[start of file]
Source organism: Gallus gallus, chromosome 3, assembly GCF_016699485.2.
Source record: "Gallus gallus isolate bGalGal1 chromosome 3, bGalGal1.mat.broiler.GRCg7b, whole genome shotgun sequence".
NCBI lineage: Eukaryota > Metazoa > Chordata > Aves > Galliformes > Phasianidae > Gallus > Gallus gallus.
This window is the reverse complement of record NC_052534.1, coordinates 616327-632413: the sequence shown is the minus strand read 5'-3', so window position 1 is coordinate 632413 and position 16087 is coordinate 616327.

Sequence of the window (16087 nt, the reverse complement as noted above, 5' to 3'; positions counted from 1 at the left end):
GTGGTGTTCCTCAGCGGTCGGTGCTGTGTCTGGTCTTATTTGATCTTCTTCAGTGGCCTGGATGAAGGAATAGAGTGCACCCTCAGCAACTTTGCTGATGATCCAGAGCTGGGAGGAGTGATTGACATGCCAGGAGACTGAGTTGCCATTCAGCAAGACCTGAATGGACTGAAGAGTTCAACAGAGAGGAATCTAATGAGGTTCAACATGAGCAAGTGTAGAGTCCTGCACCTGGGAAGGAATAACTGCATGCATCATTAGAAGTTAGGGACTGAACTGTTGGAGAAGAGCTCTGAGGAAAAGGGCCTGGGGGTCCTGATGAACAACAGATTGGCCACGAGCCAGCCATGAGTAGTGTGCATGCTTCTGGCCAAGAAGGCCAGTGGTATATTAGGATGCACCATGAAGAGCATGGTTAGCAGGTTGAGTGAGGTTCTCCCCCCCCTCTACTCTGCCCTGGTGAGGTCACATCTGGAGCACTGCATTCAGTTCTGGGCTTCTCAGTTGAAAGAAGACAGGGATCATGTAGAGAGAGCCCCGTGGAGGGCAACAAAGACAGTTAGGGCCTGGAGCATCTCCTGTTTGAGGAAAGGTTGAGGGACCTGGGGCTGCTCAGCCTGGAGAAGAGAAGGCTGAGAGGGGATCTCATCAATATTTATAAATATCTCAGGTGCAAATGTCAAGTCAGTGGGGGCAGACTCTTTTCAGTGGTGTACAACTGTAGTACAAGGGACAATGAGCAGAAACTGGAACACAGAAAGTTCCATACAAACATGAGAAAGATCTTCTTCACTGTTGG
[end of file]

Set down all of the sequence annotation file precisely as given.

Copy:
Source organism: Gallus gallus, chromosome 3, assembly GCF_016699485.2.
Source record: "Gallus gallus isolate bGalGal1 chromosome 3, bGalGal1.mat.broiler.GRCg7b, whole genome shotgun sequence".
NCBI lineage: Eukaryota > Metazoa > Chordata > Aves > Galliformes > Phasianidae > Gallus > Gallus gallus.
This window is the reverse complement of record NC_052534.1, coordinates 616327-632413: the sequence shown is the minus strand read 5'-3', so window position 1 is coordinate 632413 and position 16087 is coordinate 616327.

Sequence of the window (16087 nt, the reverse complement as noted above, 5' to 3'; positions counted from 1 at the left end):
GTGGTGTTCCTCAGCGGTCGGTGCTGTGTCTGGTCTTATTTGATCTTCTTCAGTGGCCTGGATGAAGGAATAGAGTGCACCCTCAGCAACTTTGCTGATGATCCAGAGCTGGGAGGAGTGATTGACATGCCAGGAGACTGAGTTGCCATTCAGCAAGACCTGAATGGACTGAAGAGTTCAACAGAGAGGAATCTAATGAGGTTCAACATGAGCAAGTGTAGAGTCCTGCACCTGGGAAGGAATAACTGCATGCATCATTAGAAGTTAGGGACTGAACTGTTGGAGAAGAGCTCTGAGGAAAAGGGCCTGGGGGTCCTGATGAACAACAGATTGGCCACGAGCCAGCCATGAGTAGTGTGCATGCTTCTGGCCAAGAAGGCCAGTGGTATATTAGGATGCACCATGAAGAGCATGGTTAGCAGGTTGAGTGAGGTTCTCCCCCCCCTCTACTCTGCCCTGGTGAGGTCACATCTGGAGCACTGCATTCAGTTCTGGGCTTCTCAGTTGAAAGAAGACAGGGATCATGTAGAGAGAGCCCCGTGGAGGGCAACAAAGACAGTTAGGGCCTGGAGCATCTCCTGTTTGAGGAAAGGTTGAGGGACCTGGGGCTGCTCAGCCTGGAGAAGAGAAGGCTGAGAGGGGATCTCATCAATATTTATAAATATCTCAGGTGCAAATGTCAAGTCAGTGGGGGCAGACTCTTTTCAGTGGTGTACAACTGTAGTACAAGGGACAATGAGCAGAAACTGGAACACAGAAAGTTCCATACAAACATGAGAAAGATCTTCTTCACTGTTGG